“NEF 24: PROMISED LAND” takes place the night before Father’s Day 2016 at the Androscoggin Bank Colisee in Lewiston, Maine. In anticipation of NEF 24, all week we will be profiling “Fighting Fathers,” or, “dads that could beat up your dad.” Find out what drives these working dads as they battle to build a better life for their children. In today’s profile, we speak with Dr. Steve Bang.
How many children do you have and what are their ages?
Eight. Six sons and two daughters. (23 year old son, another 23 year old son whom we took into our family starting his sophomore year of high school, 22 year old son, 20 year old son, 18 year old son, 17 year old daughter, 12 year old son, 7 year old daughter).
What does being a good father mean to you?
Teaching correct principles and letting them govern themselves. Reproving at times with exactness, when needed, and showing thereafter an excess of love. As with most things, this is easier said than done and requires continual work.
What do your children think about their Dad fighting?
As competition and combat sports (primarily wrestling) have always been a part of my life, I don’t think any of them are particularly shocked. I would like to think that my boys are proud that I am able at my position in life. The younger kids, starting with my 17-year old daughter have not actually ever seen me fight in MMA. They have never really expressed an interest in watching but I would have no problem with them watching. Most of the time, our day-to-day family dealings are about them pursuing and fulfilling their own dreams and aspirations. I think the greatest thing they have taken from me fighting, is that you can do whatever you want to do. There is a process with steps to every goal. There is also a price, but if you are willing to pay the price, then you learn what the process is, take each step in stride and eventually reach your desired goal.
You’ve clearly raised your children to be disciplined, to train, to always work hard and to challenge themselves through athletic competition. What is your philosophy on combat sports and why have all of your sons decided to test themselves in mixed martial arts?
I believe it is because for us, MMA and combat sports represent a pinnacle in competition that cannot be rivaled by any other sport. With the combination of several disciplines, skill sets, strategies and techniques it requires that you are constantly learning and improving. Becoming a better version of yourself as you push to the next level. On top of all that, one is not just performing and perfecting skill sets against known, inanimate objects. There is another intelligent, skilled and calculating individual ready to change the variables at any given second and the stakes are not just theoretical but real. It doesn’t seem to be in our DNA to be satisfied with anything less than a real potential for consequences. So few people are willing to take that risk and it adds an element that can only be experienced and never adequately described.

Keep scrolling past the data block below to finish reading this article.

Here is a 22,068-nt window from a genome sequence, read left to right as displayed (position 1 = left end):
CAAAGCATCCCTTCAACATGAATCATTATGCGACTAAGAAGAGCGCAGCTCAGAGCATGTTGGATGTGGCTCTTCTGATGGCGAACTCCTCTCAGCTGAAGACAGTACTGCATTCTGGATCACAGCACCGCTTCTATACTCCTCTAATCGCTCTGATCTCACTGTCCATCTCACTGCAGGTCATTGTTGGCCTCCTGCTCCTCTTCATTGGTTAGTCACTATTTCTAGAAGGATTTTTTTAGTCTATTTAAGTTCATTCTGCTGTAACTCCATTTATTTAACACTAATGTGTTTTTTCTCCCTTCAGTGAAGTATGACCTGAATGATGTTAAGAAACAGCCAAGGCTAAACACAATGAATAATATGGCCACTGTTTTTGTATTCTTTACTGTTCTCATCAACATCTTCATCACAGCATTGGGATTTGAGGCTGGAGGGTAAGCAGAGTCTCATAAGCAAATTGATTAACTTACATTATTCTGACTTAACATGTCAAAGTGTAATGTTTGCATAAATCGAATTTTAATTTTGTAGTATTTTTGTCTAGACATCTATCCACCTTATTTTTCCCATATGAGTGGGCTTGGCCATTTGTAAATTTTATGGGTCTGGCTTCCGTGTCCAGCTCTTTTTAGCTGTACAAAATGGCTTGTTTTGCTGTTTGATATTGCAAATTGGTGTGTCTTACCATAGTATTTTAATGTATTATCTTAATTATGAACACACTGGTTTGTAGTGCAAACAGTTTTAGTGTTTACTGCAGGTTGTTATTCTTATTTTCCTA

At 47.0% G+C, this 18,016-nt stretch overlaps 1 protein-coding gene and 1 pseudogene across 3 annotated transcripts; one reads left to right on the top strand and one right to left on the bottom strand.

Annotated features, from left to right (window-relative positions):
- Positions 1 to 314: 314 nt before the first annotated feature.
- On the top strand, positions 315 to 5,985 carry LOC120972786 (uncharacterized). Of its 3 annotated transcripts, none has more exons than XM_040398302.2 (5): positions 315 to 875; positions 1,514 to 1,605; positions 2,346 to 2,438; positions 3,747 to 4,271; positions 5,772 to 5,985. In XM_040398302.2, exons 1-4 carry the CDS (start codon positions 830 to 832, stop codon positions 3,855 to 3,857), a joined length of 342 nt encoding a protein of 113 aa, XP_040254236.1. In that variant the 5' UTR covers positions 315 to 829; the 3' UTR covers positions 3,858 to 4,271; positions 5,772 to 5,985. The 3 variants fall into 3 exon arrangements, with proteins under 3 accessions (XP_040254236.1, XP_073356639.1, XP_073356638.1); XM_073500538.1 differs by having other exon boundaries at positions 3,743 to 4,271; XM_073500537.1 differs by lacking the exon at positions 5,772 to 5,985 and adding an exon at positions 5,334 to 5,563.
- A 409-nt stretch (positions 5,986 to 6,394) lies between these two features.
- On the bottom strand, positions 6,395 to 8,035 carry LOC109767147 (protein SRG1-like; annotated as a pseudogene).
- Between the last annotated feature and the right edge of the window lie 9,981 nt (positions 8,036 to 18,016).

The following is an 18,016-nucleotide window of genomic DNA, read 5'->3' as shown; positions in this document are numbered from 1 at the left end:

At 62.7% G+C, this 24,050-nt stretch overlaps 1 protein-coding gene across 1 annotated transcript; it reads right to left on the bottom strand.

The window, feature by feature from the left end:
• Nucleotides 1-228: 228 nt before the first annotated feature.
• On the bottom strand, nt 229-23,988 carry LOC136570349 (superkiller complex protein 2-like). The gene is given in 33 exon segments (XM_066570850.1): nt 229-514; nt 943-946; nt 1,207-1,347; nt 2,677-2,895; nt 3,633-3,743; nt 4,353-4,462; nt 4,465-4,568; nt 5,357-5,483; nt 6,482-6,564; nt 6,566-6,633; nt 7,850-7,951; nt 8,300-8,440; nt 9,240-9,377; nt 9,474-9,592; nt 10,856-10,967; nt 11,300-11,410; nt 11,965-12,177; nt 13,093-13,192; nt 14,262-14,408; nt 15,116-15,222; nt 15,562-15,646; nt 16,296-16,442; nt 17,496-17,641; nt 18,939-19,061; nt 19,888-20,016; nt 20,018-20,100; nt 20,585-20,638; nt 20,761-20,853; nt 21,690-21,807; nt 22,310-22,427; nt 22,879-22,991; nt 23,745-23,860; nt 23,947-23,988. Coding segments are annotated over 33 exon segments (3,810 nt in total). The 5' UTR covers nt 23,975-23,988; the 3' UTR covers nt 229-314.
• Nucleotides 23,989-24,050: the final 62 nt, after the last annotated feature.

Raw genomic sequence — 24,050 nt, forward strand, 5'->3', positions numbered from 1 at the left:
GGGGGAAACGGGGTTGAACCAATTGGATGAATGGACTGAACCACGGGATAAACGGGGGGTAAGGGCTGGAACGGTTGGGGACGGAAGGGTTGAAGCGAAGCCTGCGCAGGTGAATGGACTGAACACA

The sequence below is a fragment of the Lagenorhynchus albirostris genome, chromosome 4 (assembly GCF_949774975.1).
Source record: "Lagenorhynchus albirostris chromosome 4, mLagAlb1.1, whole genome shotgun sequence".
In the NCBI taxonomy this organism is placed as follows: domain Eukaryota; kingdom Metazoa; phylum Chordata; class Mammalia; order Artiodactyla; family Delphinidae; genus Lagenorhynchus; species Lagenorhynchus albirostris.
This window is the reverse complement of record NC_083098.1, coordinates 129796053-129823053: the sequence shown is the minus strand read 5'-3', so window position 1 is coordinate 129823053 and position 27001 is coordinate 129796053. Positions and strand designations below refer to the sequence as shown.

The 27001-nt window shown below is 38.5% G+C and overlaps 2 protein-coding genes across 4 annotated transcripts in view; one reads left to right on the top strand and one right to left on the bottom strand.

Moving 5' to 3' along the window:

How did you introduce your children to training and how did you help them to develop a competitive mindset?
I introduced them to training essentially by including them in what I was already doing. The ones who have an interest have always been welcome to join me and that is how I have been able to carve out time for my own training. It becomes a family affair. Instead of spending our time together watching TV all the time (we do some of that as well) we are training together. The same has applied to my wife. There is no way I could spend the hours training that I do without her there participating and that is a huge blessing. The real work comes when they are involved with something that I do not do on a regular basis. Then it is time to step away from me and support them.
As for their competitive mindset, I did nothing more than pass that on as it was passed to me. Most people associate “Bang” with Korean descent. Not as many people are familiar with the surname also being of Danish/Norwegian descent. That is obviously our line and perhaps included some Viking blood. It is possible that we were just born a couple centuries after our time.
What type of legacy do you hope to leave as a father and how does that dovetail with your combat sports aspirations?
Persevere to the end. Do what you said you were going to do, long after the mood you said it in has gone. Obviously we have been talking about temporal achievements and I believe those achievements to be important insomuch as they are an archetype of what truly matters. The spiritual. Ultimately, the spiritual is where I want to see my family excel even if all else failed. Personally, I will take combat sports to the level that makes sense for me. I aspire to excel in all that I set out to do and apart from my own personal satisfaction of achievement, if I can be the instrument to inspire a change for the good in others, that would be my wish at the end of the day.
As you prepare to compete on June 18th, the day before Father’s Day 2016, what is your message to your children and your dreams for their future?
Choose the right, let the consequence follow.